Beyonce vs. The Patriarchy

Beyonce performs during Super Bowl 50 between the Carolina Panthers and the Denver Broncos at Levi's Stadium in Santa Clara,
Beyonce performs during Super Bowl 50 between the Carolina Panthers and the Denver Broncos at Levi's Stadium in Santa Clara, California, on February 7, 2016. / AFP / TIMOTHY A. CLARY (Photo credit should read TIMOTHY A. CLARY/AFP/Getty Images)

Just a few days ago, Beyonce aka Queen Bey dropped her new video and song, Formation. She also sang it, danced it, and slayed it at the Super Bowl Halftime show. Coincidence? Obviously not.

Beyonce utilized the ultimate American patriarchal and capitalist space in an effort to be a bold, black, political woman. And as a woman of color, I found this to be the ultimate clap back to the white American men who own the NFL.

You may wonder how, or if, dancing in a leotard that referenced the Black Panthers Party might dismantle an entire system based on corruption, colonialism, and racism. Well, let me tell you- it was not just her performance that slayed for the sake of entertainment and revenue; it was her fierce yet digestible message to every woman of color that echoed an anthem founded in endarkened feminism. That in itself, is priceless.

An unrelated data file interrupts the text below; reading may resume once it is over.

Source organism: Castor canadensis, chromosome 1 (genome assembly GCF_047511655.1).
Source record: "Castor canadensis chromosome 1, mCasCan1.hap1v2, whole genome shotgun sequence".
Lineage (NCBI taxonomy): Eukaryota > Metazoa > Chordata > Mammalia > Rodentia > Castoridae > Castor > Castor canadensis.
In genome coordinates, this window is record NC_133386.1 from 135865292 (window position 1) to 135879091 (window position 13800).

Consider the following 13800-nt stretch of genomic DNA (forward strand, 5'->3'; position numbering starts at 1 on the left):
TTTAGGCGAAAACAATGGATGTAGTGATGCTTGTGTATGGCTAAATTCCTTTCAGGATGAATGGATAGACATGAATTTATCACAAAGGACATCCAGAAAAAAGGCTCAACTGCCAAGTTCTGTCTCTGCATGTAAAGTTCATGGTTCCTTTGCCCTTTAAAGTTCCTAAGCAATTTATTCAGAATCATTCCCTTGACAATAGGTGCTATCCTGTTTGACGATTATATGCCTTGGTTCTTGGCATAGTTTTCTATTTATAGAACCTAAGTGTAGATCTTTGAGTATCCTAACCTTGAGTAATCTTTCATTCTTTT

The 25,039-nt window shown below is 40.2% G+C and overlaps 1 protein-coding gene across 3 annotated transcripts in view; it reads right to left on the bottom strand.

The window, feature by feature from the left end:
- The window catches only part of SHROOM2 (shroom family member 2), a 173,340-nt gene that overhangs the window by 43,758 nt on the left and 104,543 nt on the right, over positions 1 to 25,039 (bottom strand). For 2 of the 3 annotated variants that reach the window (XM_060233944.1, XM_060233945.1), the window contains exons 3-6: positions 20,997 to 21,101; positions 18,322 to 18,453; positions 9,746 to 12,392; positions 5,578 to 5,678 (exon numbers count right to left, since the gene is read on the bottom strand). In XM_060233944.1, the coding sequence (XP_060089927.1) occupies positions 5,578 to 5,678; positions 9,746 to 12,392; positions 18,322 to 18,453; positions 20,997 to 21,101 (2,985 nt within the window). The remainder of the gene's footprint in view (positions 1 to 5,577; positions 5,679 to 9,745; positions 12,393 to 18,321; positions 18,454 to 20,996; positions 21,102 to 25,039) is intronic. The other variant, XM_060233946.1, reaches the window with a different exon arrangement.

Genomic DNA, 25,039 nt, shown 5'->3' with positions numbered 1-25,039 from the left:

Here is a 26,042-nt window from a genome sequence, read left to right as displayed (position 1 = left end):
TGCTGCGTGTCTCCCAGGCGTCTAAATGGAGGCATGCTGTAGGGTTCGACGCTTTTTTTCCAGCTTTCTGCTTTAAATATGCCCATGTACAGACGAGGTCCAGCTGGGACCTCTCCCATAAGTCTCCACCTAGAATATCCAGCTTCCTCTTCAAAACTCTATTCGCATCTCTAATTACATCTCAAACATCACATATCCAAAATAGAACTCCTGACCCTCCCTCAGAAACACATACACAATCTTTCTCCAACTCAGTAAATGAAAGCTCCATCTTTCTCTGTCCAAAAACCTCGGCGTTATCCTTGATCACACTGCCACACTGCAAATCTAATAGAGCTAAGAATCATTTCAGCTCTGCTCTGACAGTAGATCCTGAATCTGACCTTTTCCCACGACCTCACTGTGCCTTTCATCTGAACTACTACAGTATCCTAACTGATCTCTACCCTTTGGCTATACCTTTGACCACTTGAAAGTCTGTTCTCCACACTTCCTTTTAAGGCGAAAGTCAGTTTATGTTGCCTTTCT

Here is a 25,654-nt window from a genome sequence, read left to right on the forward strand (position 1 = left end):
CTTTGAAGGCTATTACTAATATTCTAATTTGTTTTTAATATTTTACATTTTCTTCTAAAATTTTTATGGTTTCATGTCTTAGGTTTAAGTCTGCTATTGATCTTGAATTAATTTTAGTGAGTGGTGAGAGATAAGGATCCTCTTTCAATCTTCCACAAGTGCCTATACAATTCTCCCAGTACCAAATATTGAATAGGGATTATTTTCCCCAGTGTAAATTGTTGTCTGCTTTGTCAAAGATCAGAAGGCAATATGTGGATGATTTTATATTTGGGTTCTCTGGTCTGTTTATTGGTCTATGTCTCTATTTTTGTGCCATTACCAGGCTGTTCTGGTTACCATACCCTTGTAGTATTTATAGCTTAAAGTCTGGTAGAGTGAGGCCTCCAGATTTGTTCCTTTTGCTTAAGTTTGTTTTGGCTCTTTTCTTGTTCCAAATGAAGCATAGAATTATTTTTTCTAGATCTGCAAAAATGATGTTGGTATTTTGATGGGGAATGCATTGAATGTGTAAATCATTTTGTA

Formation is a rallying cry to take action and not accept the status quo...a blaring alarm to the women of color who inhabit the body of what I consider to be a sleeping giant.

Of course, she is not the first woman of color to boldly inspire us, but she is the first one that sang about it at the Super Bowl Halftime Show.

Beyonce utilized her hips, breasts, booty, hair extensions, social capital, and voice in order to say:

I go hard, I go hard
Get what's mine, take what's mine
I'm a star, I'm a star
'Cause I slay, slay
I slay, hey, I slay, OK...

And that is powerful. It is powerful because Beyonce has now encouraged millions of young women to do the same. She's made endarkened feminism cool. She has turned activism into swag. And as much as people want to protest that her activism has "de-volved" from our forefathers' (MLK, Gil Scott-Heron, Malcom X), it is still activism. Beyonce's approach to speaking out occupies a different form than those of the 1960's and 1970's. The aesthetic has changed. The delivery has been transformed to accommodate us.

Beyonce used a national venue funded by corporate networks in order to make a political statement in order to propel the Black Lives Matter movement.

And that in itself says to me, that the revolution may now be televised.